Observations of a traveling editor

It was a holiday season of Alberta traveling, and left me much to ponder.

It was a holiday season of Alberta traveling, and left me much to ponder. Was I as observant as I should have been? Well, that’s what Black Press pays me for.

Looking back to the Christmas pre-game show, it was clear to me in Red Deer this current economy has many people hurting. I prefer Christmas shopping in Red Deer because the city has a wide variety of small, medium and large size stores, and Red Deer is relatively easy to get around in as opposed to, say, Edmonton (Anthony Henday stand-still traffic, LRT sideshow etc.). Bower Mall on the south side of Red Deer is usually one of my favourite stops, despite the fact that, during holiday season, the mall is a three-ring circus; that is, it’s very busy. One year I recall driving around the entire mall parking lot, and couldn’t find a single empty spot.

This year was different. The mall didn’t seem any different from a usual weekend until you got inside and saw the faux-St. Nick. Wasn’t “wall-to-wall” people walking inside, food court had ample empty tables and the parking lot had plenty of space. The Alberta recession obviously had an effect on holidays shopping this year.

Something else I noticed: the price of everything has gone up. Wrapping paper, decorations and even seashell truffles. Don’t know if you’ve tried those, but they are super-cool, and that comes from someone who doesn’t go crazy over chocolate. Last year seashells were $3 a box. This year they were $5 a box. That’s a huge hike. I’d like to blame Rachel Notley for that somehow. I’ll get back to you on that.

Getting into the holiday proper now, I had to drive to Stettler, Oyen, Rocky Mountain House and Red Deer over Christmas and New Years. Lots of hours spent driving main and secondary roads, day and night. I was very disappointed to see lots of people driving while holding a cell phone to their ear, or looking down at their crotches (I’m assuming they were texting on a cell phone). Maybe they don’t know it’s illegal.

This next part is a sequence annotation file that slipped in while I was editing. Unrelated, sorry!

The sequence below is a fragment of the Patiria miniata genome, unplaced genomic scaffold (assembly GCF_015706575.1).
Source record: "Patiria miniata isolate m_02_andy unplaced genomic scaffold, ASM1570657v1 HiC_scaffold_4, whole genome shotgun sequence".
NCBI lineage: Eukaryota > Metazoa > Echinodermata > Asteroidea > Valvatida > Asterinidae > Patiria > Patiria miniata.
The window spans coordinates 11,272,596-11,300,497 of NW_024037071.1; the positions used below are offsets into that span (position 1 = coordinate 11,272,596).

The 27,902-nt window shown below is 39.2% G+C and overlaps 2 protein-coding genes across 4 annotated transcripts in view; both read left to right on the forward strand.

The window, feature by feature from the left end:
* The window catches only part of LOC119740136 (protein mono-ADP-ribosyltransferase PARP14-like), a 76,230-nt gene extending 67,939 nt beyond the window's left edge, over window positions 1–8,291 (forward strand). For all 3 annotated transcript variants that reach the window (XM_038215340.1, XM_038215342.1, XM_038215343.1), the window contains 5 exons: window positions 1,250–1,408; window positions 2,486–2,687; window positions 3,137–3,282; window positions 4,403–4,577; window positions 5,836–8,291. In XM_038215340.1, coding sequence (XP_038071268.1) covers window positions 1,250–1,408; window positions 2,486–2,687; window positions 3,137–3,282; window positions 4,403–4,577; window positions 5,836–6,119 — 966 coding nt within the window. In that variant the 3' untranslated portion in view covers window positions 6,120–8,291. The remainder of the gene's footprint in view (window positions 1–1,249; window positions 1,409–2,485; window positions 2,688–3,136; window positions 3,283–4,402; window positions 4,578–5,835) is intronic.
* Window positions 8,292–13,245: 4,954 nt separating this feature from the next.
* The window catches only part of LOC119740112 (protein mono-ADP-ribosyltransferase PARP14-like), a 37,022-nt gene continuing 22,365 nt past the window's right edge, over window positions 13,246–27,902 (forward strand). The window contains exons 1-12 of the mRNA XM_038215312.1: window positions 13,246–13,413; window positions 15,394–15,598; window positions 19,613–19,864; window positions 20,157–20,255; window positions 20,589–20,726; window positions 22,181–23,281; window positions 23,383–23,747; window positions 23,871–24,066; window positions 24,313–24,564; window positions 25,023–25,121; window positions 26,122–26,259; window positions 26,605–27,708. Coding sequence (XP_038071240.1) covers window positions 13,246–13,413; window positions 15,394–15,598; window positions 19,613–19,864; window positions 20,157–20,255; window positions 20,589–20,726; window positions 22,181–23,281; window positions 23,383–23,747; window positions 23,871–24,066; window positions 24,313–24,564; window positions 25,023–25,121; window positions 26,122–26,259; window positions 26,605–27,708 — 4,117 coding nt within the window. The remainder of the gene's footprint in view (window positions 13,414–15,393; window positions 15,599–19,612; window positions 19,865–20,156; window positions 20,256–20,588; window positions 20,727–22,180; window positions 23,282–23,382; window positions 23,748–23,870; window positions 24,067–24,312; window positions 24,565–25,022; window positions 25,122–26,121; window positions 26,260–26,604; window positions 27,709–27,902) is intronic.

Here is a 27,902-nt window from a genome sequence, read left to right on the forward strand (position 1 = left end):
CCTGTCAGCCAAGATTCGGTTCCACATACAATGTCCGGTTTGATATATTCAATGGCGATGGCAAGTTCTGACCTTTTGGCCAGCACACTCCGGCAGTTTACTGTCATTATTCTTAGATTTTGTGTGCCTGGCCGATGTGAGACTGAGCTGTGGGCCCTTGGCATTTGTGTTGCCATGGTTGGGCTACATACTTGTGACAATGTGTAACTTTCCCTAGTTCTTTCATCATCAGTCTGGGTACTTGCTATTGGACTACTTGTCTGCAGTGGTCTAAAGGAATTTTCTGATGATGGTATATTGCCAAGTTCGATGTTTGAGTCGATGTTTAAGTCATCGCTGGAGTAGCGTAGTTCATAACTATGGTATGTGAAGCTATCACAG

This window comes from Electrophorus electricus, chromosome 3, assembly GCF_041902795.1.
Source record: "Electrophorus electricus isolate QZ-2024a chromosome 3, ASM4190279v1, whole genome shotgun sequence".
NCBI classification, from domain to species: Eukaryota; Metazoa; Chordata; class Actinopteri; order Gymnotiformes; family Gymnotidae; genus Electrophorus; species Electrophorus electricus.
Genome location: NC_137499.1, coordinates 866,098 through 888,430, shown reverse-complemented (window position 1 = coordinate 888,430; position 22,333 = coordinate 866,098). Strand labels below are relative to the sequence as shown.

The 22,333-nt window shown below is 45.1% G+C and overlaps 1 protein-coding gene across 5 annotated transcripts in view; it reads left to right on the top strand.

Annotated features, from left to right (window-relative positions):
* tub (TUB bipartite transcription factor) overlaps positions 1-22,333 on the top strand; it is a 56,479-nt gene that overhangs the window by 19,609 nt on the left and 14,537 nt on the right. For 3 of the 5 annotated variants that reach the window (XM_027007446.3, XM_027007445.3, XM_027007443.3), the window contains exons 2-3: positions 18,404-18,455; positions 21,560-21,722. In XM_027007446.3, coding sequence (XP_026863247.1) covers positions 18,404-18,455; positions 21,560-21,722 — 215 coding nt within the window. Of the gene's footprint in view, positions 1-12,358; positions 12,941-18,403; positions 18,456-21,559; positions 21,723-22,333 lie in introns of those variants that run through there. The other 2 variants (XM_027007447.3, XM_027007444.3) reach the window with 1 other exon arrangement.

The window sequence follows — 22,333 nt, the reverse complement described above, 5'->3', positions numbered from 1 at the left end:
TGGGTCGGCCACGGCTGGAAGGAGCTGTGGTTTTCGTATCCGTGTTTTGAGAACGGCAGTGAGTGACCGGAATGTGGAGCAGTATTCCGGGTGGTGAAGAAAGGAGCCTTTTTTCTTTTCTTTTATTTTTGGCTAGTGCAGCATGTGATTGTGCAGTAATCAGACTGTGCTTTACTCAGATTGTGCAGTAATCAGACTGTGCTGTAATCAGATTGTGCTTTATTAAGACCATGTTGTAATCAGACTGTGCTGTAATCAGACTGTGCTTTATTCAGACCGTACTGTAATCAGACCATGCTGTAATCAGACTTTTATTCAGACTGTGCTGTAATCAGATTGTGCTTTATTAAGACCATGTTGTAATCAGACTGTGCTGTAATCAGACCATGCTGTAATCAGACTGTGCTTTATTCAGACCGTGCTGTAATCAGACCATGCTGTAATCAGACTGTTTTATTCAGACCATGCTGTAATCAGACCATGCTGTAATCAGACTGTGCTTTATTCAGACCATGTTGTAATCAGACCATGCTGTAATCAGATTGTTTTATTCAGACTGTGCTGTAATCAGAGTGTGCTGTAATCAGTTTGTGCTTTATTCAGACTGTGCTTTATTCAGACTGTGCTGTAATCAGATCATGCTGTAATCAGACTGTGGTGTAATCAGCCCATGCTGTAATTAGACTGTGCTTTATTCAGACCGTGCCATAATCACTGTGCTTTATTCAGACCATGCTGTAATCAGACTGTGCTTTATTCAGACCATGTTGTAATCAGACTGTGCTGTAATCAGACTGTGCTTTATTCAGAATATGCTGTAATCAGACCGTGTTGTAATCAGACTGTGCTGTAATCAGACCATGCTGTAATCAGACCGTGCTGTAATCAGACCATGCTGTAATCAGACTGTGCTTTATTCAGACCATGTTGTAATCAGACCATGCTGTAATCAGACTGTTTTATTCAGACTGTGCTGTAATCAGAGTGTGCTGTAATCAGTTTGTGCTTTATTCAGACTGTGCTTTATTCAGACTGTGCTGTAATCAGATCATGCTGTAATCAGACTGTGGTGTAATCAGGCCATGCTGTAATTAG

The recent stiffened penalties approved by the provincial government must have had some small footnotes that I was unaware of (for example, cell phone use prohibited while driving, unless you’re a guy with a white ball cap turned around backwards and driving a lifted white pick-up truck…then, you’re allowed to talk on your phone). A shame, because this cell phone stuff isn’t like a seatbelt. In my opinion, if you don’t want to wear a seatbelt, that’s your choice. You’re the one who will be crippled or killed. But this cell phone stuff is a threat to other people including pedestrians who get run-over because you’re staring at your phone, or other motorists who get hit head-on because you’re looking at your phone rather than the road.

One other observation that comes from much night driving recently: lots of people don’t dim their high beams. Okay, look, this is basic highway courtesy. If you, Mr. or Ms. Motorist, can see another vehicle coming (and we can all see the glow on the other side of the hill coming toward us so don’t give me that “I didn’t know” stuff), please dim your high beams. It’s not only the considerate thing to do (do you like getting high beam blasted in your face?),  but the safe thing too. And while on Highway #2A, you don’t even need to use your high beams. There’s too much traffic. So pretty-please-with-a-cherry-on-top dim your high beams.

Now looking back I’d say I had a decent holiday and judging by what my friends and family say, they all did too. I hope the same goes for everyone reading this paper. Happy New Year.

Stu Salkeld is the new editor of The Leduc/Wetaskiwin Pipestone Flyer and writes a regular column for the paper.

 

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